N.J. Constitutional Convention: Vol. 4, Page 302
MR. BROGAN: And the men in that court should do the work of that court, and no other work?
MR. SUTTON: Yes, they become specialists.
MR. SOMMER: Suppose we have an equity judge and we do not limit the power of assignment. Isn't it reasonable to assume, if a man is assigned to the equity section and he demonstrates unusual ability in the administration of equity, that he would be permitted to remain there?
MR. SUTTON: I think that would be the thing to do, of course. If the justice showed very great ability in equity matters, he should be retained in that branch of the court.
MR. SOMMER: And on the other hand, if he were appointed to the equity section and did not demonstrate ability, he could be moved from the equity section to the law section.
MR. SUTTON: Yes, but you would still retain your specialists.
MR. SOMMER: Yes, with unlimited power of assignment.
VICE-CHAIRMAN: When you talk about your own specialists, you have unlimited power of assigning them from time to time in accordance with their efficiency, haven't you?
MR. SUTTON: Yes, that is true. Usually a thing of that kind would be done by the board of directors, perhaps on the recommendation of the president, if he were able to present an argument that made it appear advisable.
MR. DIXON: However, when you pick out your top executives in your bank, you don't pick out specialists, very narrow specialists; you pick out men with a lot of rounded experience.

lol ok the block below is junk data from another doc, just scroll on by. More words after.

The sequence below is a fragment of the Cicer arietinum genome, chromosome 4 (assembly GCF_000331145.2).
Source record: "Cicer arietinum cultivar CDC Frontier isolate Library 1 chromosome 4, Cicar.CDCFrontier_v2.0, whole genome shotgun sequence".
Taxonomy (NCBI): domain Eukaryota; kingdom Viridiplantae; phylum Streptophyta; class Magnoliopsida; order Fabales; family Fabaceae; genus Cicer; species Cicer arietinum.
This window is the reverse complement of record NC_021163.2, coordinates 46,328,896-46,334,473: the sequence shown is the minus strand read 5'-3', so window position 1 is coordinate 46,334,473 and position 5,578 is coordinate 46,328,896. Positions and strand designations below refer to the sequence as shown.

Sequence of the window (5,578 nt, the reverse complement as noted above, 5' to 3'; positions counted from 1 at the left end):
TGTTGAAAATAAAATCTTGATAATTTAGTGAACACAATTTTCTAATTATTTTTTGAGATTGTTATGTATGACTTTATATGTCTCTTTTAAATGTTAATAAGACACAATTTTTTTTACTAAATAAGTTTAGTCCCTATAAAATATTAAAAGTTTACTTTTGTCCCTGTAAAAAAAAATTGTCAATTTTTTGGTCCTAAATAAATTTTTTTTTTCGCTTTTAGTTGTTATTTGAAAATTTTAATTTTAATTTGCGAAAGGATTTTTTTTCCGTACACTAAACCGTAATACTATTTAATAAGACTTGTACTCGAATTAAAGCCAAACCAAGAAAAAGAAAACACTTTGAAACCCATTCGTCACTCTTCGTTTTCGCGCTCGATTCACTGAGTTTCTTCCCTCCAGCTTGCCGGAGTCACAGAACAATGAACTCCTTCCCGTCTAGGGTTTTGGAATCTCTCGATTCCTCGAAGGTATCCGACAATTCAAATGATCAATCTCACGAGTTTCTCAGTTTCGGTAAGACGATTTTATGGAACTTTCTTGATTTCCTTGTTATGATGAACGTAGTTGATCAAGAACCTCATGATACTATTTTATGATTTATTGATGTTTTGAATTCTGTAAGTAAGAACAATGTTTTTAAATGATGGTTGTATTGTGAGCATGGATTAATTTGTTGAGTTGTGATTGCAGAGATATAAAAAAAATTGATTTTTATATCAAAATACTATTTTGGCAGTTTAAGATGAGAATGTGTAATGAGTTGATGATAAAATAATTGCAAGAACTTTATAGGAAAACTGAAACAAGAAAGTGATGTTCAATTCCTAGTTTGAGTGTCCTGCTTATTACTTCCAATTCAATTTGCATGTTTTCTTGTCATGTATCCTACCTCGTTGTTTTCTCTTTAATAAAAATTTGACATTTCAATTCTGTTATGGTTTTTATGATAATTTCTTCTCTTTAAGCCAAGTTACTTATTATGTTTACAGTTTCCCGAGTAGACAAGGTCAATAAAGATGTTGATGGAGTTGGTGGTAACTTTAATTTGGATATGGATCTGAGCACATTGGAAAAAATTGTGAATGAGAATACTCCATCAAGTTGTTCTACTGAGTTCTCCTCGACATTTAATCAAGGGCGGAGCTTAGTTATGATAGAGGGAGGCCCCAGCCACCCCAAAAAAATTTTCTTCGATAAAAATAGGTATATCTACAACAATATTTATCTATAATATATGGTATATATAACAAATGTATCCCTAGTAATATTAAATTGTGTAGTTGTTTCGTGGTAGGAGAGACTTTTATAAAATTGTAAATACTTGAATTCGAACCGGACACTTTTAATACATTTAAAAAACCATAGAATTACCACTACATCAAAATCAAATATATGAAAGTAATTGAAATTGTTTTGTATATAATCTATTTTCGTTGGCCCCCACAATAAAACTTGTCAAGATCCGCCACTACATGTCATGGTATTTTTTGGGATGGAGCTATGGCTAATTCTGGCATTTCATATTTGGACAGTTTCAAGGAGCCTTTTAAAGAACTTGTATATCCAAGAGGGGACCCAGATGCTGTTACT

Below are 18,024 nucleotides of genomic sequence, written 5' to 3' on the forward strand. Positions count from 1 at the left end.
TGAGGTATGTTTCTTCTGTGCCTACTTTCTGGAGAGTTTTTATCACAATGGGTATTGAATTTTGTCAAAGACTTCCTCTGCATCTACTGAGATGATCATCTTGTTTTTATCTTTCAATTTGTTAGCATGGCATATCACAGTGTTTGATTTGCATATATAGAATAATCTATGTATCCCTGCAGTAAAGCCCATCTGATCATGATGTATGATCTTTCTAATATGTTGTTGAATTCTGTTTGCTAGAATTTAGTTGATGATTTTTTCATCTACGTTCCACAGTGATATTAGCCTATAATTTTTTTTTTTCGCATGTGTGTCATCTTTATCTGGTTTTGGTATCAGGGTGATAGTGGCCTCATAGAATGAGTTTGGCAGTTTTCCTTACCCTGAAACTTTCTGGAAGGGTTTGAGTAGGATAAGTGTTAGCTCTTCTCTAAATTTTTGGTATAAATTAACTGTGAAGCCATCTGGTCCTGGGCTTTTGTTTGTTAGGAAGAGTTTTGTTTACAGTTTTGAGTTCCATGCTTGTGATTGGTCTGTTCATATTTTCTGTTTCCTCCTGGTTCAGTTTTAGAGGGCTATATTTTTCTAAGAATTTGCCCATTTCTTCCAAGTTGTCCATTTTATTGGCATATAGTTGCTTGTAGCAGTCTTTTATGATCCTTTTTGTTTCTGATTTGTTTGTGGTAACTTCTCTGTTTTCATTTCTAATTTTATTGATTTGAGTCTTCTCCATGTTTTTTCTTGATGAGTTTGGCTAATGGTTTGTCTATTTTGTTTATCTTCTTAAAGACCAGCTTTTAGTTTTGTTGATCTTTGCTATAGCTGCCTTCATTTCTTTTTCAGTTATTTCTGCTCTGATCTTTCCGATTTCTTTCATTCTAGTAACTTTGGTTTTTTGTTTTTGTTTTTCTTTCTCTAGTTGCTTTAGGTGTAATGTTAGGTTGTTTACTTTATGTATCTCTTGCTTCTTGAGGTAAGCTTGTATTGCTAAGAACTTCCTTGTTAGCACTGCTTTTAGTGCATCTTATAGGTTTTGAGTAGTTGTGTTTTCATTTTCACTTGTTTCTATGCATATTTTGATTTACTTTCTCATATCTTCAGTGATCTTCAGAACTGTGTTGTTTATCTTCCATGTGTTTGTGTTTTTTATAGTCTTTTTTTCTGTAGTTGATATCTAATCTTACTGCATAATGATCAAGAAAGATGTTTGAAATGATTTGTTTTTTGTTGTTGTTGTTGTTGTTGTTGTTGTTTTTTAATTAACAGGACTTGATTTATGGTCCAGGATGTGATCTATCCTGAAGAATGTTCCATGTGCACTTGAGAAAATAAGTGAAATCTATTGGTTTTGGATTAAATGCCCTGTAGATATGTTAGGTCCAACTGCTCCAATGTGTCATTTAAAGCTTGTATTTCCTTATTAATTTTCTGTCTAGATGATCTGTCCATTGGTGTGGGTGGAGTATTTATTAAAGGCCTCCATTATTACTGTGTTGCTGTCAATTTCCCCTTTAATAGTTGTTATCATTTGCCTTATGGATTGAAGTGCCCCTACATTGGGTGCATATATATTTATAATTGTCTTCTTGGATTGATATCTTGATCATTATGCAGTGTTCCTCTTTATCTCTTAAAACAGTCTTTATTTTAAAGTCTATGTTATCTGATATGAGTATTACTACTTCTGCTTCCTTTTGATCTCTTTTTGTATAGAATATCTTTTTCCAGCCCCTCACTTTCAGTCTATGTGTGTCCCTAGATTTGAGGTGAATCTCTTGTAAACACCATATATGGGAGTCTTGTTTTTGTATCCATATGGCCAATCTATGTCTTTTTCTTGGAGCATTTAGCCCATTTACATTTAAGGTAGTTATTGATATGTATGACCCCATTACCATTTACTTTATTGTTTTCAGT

MR. SUTTON: Well, I am president of our bank and I am supposed to have a general knowledge of banking - so much so that I am supposed to be able to judge whether or not the other officers of the bank are capable of specializing in their particular branches of banking. If I found they weren't, and I weren't able to correct the difficulties, it would be a matter to be decided by the board of directors whether or not they should continue in their respective particular branches of banking.
MR. DIXON: I take it that you have demonstrated your ability to do that and take that broad view, or you wouldn't be president.
MR. SUTTON: Yes, that is correct.
MR. SMITH: I believe, Mr. Chairman, while Mr. Sutton speaks of maintaining the present situation, what has been proposed - unification with two divisions - would serve his purpose and meet his requirements. Would you explain the two systems to Mr. Sutton?
VICE-CHAIRMAN: Well, there have been several systems offered. What Mr. Smith refers to, I believe, is the suggestion that there be one court with separate divisions, so that the equity judge would be administering equity and the law judge administering law, but there will be superimposed upon that, power in a top
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